Page 1 of 4 Expansion Devices I. Introduction Expansion devices are basic components of a refrigeration system which carry out two major purposes: (1) the pressure reduction from the condenser to evaporator pressure and (2) the regulation of refrigerant flow into the evaporator. These expansion devices can be generally classified into two types which are namely the fixed opening type (flow area is fixed) and the variable opening type (flow area changes correspondingly with a change in mass flow rates).
There are about seven basic types of expansion devices for a refrigerant in a refrigeration system. These include capillary tubes and orifice which are under the fixed opening type and the manual expansion valves, automatic expansion valve (AEV), thermostatic expansion valve (TEV), electronic expansion valve and float type expansion valve which are all under the variable opening type. The float type expansion valve is further classified into high side float valve and low side float valve (Arora, 2006).
One of the most commonly used expansion device is the capillary tube. For the purpose of this exercise, a computation related to it will be performed. In a lesson guide on expansion devices prepared by Prof. R. C. Arora in 2006, he/she defined a capillary tube as “…a long, narrow tube of constant diameter. The word „capillary? is a misnomer since surface tension is not important in refrigeration application of capillary tubes. Typical tube diameters of refrigerant capillary tubes range from 0. 5 mm to 3 mm and the lengths range from 1. 0 m to 6 m. II. Objectives The exercise was conducted to familiarize the students with expansion devices, its functions and its importance. Specifically, the objectives were: 1. ) to examine the construction of some commonly-used expansion devices; and 2. ) to assess the performance of some commonly-used expansion devices. III. Methodology A. Lab-Scale Refrigeration System A lab-scale set-up for a refrigeration system in the refrigeration laboratory was observed for the effects of expansion devices on the pressures at various points within the system.
The results were then compared with the actual length of the capillary tube observed in the laboratory. See Appendix B for the value of the computed and measured length of capillary tube. IV. Answers to Questions 1. In the computation part above, is there a discrepancy between the actual and the calculated length of capillary tube? Explain. Based on Table 1, there is a discrepancy between the computed and measured value of the capillary tube. First, it must be noted that throughout the computation, assumptions were made.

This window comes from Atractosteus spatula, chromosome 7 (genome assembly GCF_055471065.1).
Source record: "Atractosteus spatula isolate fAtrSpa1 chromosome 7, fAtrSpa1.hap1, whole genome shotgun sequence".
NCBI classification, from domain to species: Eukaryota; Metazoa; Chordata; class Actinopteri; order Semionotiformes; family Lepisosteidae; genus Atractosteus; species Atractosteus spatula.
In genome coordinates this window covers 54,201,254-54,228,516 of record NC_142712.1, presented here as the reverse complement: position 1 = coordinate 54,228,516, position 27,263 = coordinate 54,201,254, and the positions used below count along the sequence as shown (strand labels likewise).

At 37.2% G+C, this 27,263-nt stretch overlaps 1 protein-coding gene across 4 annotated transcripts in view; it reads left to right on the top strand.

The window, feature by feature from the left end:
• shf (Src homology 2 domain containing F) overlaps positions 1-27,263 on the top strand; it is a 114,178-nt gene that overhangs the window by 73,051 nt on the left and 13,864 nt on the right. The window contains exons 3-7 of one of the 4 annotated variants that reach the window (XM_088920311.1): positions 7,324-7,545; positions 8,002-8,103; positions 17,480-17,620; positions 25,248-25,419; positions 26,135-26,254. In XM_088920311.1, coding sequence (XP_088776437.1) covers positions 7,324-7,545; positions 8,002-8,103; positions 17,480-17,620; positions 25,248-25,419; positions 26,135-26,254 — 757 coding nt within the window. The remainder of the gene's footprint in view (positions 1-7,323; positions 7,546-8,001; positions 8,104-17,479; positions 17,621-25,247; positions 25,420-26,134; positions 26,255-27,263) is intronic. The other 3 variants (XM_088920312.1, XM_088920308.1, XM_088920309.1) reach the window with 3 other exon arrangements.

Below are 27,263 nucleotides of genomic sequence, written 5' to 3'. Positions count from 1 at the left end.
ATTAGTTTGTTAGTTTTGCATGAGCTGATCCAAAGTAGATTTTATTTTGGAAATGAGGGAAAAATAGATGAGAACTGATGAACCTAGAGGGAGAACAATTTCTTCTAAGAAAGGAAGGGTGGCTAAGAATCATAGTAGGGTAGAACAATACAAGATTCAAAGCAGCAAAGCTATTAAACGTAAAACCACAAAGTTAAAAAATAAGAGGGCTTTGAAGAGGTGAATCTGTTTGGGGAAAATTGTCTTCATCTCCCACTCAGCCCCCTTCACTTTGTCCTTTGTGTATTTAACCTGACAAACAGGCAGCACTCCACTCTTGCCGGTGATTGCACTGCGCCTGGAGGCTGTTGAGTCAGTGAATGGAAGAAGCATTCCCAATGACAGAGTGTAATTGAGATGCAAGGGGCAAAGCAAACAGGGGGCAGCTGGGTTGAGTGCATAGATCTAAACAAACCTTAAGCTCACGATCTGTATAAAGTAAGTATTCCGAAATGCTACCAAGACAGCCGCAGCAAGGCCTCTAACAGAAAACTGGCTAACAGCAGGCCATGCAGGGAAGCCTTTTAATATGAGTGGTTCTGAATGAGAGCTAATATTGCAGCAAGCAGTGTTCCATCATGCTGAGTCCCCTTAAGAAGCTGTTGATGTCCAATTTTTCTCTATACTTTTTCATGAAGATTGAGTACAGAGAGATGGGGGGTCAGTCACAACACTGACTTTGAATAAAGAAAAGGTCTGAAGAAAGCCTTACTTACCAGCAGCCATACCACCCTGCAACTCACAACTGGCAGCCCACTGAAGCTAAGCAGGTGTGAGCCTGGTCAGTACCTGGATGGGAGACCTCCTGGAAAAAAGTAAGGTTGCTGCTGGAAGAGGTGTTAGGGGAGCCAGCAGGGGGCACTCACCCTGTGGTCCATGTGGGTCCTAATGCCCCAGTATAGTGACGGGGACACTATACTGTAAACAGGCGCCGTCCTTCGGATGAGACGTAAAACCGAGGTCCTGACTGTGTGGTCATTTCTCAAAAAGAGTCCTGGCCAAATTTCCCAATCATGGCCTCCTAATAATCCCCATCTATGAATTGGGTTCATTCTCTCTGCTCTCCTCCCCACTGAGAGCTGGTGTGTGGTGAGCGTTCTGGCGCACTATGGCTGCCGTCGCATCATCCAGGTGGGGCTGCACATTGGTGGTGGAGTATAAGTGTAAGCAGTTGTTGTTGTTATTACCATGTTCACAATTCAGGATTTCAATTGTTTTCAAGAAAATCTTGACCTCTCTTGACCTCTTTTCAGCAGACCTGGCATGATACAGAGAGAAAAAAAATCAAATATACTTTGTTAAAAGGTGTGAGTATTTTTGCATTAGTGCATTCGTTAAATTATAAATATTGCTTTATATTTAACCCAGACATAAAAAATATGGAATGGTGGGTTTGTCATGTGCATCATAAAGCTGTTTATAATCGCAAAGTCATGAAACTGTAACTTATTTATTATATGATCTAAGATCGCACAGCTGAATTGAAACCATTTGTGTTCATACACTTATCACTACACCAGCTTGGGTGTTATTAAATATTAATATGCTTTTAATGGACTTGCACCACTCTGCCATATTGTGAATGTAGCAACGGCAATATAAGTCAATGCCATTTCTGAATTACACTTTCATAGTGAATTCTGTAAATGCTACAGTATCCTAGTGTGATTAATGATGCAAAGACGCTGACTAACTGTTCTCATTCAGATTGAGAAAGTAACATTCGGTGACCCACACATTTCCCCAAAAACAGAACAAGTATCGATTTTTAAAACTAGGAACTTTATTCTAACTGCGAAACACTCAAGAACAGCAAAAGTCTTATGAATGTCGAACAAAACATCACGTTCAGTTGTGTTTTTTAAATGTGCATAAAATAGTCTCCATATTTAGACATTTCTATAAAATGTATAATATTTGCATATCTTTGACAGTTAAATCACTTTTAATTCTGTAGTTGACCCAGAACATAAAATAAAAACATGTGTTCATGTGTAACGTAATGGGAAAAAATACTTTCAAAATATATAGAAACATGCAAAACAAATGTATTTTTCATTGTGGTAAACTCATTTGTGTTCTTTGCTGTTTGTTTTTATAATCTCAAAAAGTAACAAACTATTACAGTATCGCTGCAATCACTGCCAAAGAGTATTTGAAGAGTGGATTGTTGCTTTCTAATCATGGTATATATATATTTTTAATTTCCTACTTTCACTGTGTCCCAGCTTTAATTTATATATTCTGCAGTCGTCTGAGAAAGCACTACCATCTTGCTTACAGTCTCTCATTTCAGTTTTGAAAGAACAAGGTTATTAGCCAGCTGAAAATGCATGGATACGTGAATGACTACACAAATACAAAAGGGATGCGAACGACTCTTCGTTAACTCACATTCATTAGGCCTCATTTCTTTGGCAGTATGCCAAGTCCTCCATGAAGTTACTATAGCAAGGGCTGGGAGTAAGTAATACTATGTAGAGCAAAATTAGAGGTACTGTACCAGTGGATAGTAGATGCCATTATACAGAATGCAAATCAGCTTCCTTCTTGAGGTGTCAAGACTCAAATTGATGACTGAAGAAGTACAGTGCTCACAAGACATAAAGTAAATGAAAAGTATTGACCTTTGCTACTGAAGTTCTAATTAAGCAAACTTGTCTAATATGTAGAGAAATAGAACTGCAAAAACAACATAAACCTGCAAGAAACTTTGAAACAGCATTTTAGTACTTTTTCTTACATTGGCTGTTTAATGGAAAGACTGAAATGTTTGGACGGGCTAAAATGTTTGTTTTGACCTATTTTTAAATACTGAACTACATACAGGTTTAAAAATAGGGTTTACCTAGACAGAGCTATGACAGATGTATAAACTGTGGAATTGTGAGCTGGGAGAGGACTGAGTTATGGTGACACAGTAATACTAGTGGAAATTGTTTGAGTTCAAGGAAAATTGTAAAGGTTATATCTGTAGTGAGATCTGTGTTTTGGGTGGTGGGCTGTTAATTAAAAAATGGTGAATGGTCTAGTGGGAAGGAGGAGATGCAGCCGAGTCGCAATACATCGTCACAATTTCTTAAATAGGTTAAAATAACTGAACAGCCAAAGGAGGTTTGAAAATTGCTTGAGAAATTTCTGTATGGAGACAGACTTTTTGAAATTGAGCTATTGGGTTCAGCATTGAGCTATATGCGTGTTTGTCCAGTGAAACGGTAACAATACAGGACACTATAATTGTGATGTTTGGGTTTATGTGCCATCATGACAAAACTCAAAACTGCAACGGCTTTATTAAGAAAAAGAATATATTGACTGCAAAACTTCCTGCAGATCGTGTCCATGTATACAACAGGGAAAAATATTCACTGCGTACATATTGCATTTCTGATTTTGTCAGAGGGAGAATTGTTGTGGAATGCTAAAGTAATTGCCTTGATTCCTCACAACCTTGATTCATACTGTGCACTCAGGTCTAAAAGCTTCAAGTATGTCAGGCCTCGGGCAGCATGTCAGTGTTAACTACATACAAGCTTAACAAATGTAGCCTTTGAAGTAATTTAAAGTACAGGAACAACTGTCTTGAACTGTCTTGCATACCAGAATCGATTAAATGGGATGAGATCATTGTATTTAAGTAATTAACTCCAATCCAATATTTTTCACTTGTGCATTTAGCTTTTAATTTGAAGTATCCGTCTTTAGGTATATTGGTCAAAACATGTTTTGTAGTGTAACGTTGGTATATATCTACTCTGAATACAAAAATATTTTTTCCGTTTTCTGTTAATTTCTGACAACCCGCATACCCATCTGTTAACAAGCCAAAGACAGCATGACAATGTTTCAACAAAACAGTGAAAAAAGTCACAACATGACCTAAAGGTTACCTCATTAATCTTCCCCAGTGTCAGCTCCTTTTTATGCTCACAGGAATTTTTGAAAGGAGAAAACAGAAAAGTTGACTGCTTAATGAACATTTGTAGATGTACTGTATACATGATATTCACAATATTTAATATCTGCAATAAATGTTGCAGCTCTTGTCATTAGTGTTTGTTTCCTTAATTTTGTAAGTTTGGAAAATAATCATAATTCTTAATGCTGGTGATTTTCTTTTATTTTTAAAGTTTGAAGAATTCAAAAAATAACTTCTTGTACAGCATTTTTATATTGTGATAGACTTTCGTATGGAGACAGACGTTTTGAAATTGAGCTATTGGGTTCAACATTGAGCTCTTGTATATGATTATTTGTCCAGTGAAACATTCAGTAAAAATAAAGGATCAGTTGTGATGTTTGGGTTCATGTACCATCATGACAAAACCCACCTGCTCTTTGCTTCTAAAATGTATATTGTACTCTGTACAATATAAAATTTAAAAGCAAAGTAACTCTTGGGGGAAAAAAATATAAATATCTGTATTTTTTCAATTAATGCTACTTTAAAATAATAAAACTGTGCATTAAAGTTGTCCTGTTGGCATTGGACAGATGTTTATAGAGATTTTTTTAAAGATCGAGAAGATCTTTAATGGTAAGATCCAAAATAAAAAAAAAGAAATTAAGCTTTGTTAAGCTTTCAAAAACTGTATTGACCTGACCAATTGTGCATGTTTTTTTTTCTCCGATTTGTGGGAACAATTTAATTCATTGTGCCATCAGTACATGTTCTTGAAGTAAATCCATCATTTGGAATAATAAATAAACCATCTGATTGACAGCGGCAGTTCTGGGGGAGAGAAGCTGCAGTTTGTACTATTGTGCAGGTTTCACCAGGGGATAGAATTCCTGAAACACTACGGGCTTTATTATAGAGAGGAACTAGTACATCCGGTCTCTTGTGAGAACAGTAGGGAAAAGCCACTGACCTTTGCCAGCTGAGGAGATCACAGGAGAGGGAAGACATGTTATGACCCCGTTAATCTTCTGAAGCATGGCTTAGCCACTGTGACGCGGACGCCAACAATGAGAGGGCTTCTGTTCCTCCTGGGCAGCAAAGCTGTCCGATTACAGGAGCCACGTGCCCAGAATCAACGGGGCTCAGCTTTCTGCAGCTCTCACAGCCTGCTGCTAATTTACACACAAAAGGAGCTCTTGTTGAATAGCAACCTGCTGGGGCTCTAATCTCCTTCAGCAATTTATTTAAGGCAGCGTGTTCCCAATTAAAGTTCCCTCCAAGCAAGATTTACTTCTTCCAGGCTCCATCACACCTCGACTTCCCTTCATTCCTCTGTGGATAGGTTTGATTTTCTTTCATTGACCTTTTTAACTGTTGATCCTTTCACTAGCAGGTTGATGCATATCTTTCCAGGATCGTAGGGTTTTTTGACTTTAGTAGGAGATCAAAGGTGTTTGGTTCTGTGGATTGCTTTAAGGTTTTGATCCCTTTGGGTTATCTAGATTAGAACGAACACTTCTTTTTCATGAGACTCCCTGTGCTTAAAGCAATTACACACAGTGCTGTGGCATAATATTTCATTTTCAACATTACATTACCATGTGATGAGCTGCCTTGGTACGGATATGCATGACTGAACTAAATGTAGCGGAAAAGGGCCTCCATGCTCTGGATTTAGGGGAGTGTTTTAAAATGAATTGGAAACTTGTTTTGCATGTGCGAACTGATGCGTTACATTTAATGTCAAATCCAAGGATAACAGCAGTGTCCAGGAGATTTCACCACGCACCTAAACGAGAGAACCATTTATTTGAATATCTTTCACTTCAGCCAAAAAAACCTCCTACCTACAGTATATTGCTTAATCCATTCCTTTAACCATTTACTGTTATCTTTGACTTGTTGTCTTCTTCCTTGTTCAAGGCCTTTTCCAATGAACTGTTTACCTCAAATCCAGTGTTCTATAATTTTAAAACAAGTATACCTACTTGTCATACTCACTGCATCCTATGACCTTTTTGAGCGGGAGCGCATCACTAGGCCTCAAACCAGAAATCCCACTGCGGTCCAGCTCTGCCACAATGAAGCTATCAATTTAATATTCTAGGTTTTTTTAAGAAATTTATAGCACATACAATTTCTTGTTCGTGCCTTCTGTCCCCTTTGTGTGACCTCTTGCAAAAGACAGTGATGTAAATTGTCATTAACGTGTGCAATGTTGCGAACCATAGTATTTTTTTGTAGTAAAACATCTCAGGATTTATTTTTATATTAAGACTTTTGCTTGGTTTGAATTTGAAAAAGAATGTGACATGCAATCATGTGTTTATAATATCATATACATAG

Upon realizing the difficulty of obtaining a value for the mass flow rate, a reasonable value of it was assumed. This could affect the obtained theoretical length of capillary tube since some of the parameters involved in the computation require its use. Simply said, the theoretical length would either increase or decrease depending on the assumed value but never equal to the actual length, unless the same mass flow rate completely applies to the actual system (which might not really be the case).
This is the same explanation behind the other assumed parameters. Additionally, the measurement of quantities necessary for computing the length of capillary tube is also subject to many possible errors. This may include errors due to the limitation of the instruments or devices or due to some human inflicted errors. From the computed percent error, it can be inferred that the two values for capillary tube length deviate from each other at the specified percentage. V. References Arora, 2006. Expansion Devices. [pdf file] Available at . VI.
Appendix A. Figure with labels Page 3 of 4 PRESSUREREADING POINT 5 PRESSUREREADING POINT 1 PRESSUREREADING POINT 2 PRESSURE READING POINT 3 PRESSUREREADING POINT4 Fig 1. An image showing the pressure reading points in a lab-scale set-up for a refrigeration system B. Tabulated data Table 1. Measured and computed length of capillary tube Quantities Actual length (m) Theoretical length (m) Percent error (%) Values 4. 1 7. 17 42. 82 Note: Computations on how I arrived with these values are in the spreadsheet submitted with this report. Page 4 of 4